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Fatma Salim, a Dubai government employee from Yemen, preparing traditional sweets for Eid. Satish Kumar / The National
Fatma Salim, a Dubai government employee from Yemen, preparing traditional sweets for Eid. Satish Kumar / The National

Nations are preparing for Eid across the UAE

Families from across the world are preparing for Eid Al Fitr in the UAE. Some share with us the traditions of their childhood and what Eid means for their family.

With Eid Al Fitr just around the corner, Muslim families of various backgrounds across the UAE are united in their preparations for the festival: they are all busy cooking, baking, cleaning and shopping as anticipation for the big celebration continues to build.

Zahid Altaf, a 26-year-old IT consultant from Pakistan living in Abu Dhabi, says that the time leading up to the holiday always brings a big smile to everyone’s face at his home.

“The female members of the family usually get their new dresses stitched, buy jewellery and new sandals. A similar thing goes for the men – Arab men usually get their kanduras stitched, but as we’re from Pakistan, we go for traditional Pakistani wear called shalwar kameez. The ladies also head out to beauty salons to get henna painted on their hands and feet,” he explains.

Altaf says that although he is away from his home country of Pakistan, the spirit of Eid in the UAE is the same. “We do all the same rituals, including shopping, and visiting friends and family,” he says. “But it is more festive back home – in Pakistan, celebrations continue even after the three days of Eid. Due to the [small] number of relatives we have here in the UAE, Eid days are usually lazy but evenings with friends are colourful.”

Altaf’s fondest memory of his family preparing for Eid over the years revolves around the preparation of a certain sweet dish – unsurprising, considering how important food is during the holiday.

“Mum usually prepares sheer-khorma, which in Urdu means milk with dates, although it also contains almonds, raisins, pistachios and vermicelli. Preparing it has become an annual ritual and it is very tasty as well,” he says.

For Fatma Salim, a 31-year-old Dubai government employee and community manager from Yemen, Eid preparations revolve around cleaning and cooking. Salim says that thorough cleaning begins a few days before Eid to prepare the house for the influx of guests, as well as all the food preparations.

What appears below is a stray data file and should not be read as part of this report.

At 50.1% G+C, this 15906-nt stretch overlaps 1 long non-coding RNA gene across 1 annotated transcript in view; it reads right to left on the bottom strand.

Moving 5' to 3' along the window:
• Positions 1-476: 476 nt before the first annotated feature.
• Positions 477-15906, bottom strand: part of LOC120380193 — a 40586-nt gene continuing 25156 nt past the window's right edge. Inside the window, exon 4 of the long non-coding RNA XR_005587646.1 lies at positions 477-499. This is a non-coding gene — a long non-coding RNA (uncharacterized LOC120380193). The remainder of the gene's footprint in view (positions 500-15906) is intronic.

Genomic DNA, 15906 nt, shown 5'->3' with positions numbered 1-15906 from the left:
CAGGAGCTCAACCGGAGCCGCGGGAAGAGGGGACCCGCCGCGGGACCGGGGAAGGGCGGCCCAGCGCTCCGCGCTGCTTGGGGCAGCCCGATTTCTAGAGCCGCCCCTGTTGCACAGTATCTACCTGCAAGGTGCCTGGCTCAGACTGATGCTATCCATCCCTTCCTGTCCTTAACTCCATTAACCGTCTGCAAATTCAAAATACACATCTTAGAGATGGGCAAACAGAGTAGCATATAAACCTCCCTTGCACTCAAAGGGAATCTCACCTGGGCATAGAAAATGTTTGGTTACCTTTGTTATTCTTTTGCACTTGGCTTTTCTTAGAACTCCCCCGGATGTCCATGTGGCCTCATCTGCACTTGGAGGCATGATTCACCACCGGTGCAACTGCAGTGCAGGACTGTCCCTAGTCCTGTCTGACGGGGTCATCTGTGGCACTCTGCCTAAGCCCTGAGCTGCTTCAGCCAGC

“Mum prepares the sambusas and stores them in the freezer until Eid when we have them along with karak and sponge cake,” she explains. “Our Eid is incomplete without them.”

When the men of the family go for prayers early in the morning, Salim says the women sit at home and make a point of being ready and dressed by the time they arrive back home.

“We then have our breakfast, which consists of the aforementioned food along with strong Arabian coffee for my dad – he can’t do without it,” she says.

While Salim holds fond memories for every single Eid holiday, she says that she tries her best to keep the celebrations the same throughout the years, as that’s what makes it special.

“I love Eid. It’s the blessing in the air, and the excitement and bliss that surrounds you. It’s the chants of the people at the Kaaba in Mecca from the TV in the background. It’s the visits from family and friends all day. That’s what I love about Eid.”

Food preparations are also a big part of how Suad Shamma and her family get ready for Eid. Shamma, a 25-year-old Emirati communications and external affairs professional, says that a couple of weeks before Eid, her mother begins to prepare ma’amool, which are semolina cookies filled with dates or nuts. “Those are a must. They’re an Eid tradition and you will find them in stores everywhere around the time of Eid. Patchi chocolates are also an Eid tradition for us,” says Shamma.

Around this time, the Shamma family also complete their shopping, during which they attempt to find new outfits to wear on the first day of Eid – a Sunnah of the Prophet Mohammed, who wore new clothes on the first day of Eid. “My mum, sisters and I all groom ourselves – we like to get our hair and nails done. Then we all decide on where we’d like to have lunch so we can make the reservations,” she continues.

Shamma’s fondest Eid memories are from her childhood, as many members of her extended family used to be living in the country, which meant that instead of going out for lunch, they’d spend the day at home all dolled up. She explains how the house would be filled with family members, everyone talking over one another and generally just having a good time.

If Shamma had to pick one fond Eid memory, however, she says it would be her mother allowing her to wear lipstick for the special holiday. “As a child, I was never allowed to put on any lipstick or make-up in general, but the one exception would be the first day of Eid when our mum would sit us down and apply a soft, light layer of lipstick on our lips to go with our outfit.

“I would sit there with my mouth slightly open in the shape of an O so that my lips wouldn’t touch, refusing to eat to drink anything so that it wouldn’t fade,” reminisces Shamma.

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